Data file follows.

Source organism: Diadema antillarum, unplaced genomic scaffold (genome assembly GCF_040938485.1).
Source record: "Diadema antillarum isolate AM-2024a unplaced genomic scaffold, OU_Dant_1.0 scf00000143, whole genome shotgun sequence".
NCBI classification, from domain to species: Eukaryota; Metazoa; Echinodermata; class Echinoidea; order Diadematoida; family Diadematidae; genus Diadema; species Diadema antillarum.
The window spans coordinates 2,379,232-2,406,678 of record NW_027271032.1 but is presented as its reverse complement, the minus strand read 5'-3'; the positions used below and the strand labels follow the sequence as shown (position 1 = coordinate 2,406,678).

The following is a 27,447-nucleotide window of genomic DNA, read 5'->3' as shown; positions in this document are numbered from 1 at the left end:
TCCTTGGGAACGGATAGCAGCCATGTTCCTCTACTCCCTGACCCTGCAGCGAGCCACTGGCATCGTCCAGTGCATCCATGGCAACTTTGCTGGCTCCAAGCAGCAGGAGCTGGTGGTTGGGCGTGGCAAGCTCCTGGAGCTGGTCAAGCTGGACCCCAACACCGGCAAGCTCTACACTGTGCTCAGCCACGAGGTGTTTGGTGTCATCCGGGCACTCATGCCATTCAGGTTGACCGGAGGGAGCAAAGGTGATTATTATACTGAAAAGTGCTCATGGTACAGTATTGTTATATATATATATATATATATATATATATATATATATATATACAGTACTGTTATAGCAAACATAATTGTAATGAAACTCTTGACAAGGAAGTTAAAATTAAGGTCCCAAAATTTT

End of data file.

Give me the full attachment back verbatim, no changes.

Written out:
Source organism: Diadema antillarum, unplaced genomic scaffold (genome assembly GCF_040938485.1).
Source record: "Diadema antillarum isolate AM-2024a unplaced genomic scaffold, OU_Dant_1.0 scf00000143, whole genome shotgun sequence".
NCBI classification, from domain to species: Eukaryota; Metazoa; Echinodermata; class Echinoidea; order Diadematoida; family Diadematidae; genus Diadema; species Diadema antillarum.
The window spans coordinates 2,379,232-2,406,678 of record NW_027271032.1 but is presented as its reverse complement, the minus strand read 5'-3'; the positions used below and the strand labels follow the sequence as shown (position 1 = coordinate 2,406,678).

The following is a 27,447-nucleotide window of genomic DNA, read 5'->3' as shown; positions in this document are numbered from 1 at the left end:
TCCTTGGGAACGGATAGCAGCCATGTTCCTCTACTCCCTGACCCTGCAGCGAGCCACTGGCATCGTCCAGTGCATCCATGGCAACTTTGCTGGCTCCAAGCAGCAGGAGCTGGTGGTTGGGCGTGGCAAGCTCCTGGAGCTGGTCAAGCTGGACCCCAACACCGGCAAGCTCTACACTGTGCTCAGCCACGAGGTGTTTGGTGTCATCCGGGCACTCATGCCATTCAGGTTGACCGGAGGGAGCAAAGGTGATTATTATACTGAAAAGTGCTCATGGTACAGTATTGTTATATATATATATATATATATATATATATATATATATATATACAGTACTGTTATAGCAAACATAATTGTAATGAAACTCTTGACAAGGAAGTTAAAATTAAGGTCCCAAAATTTT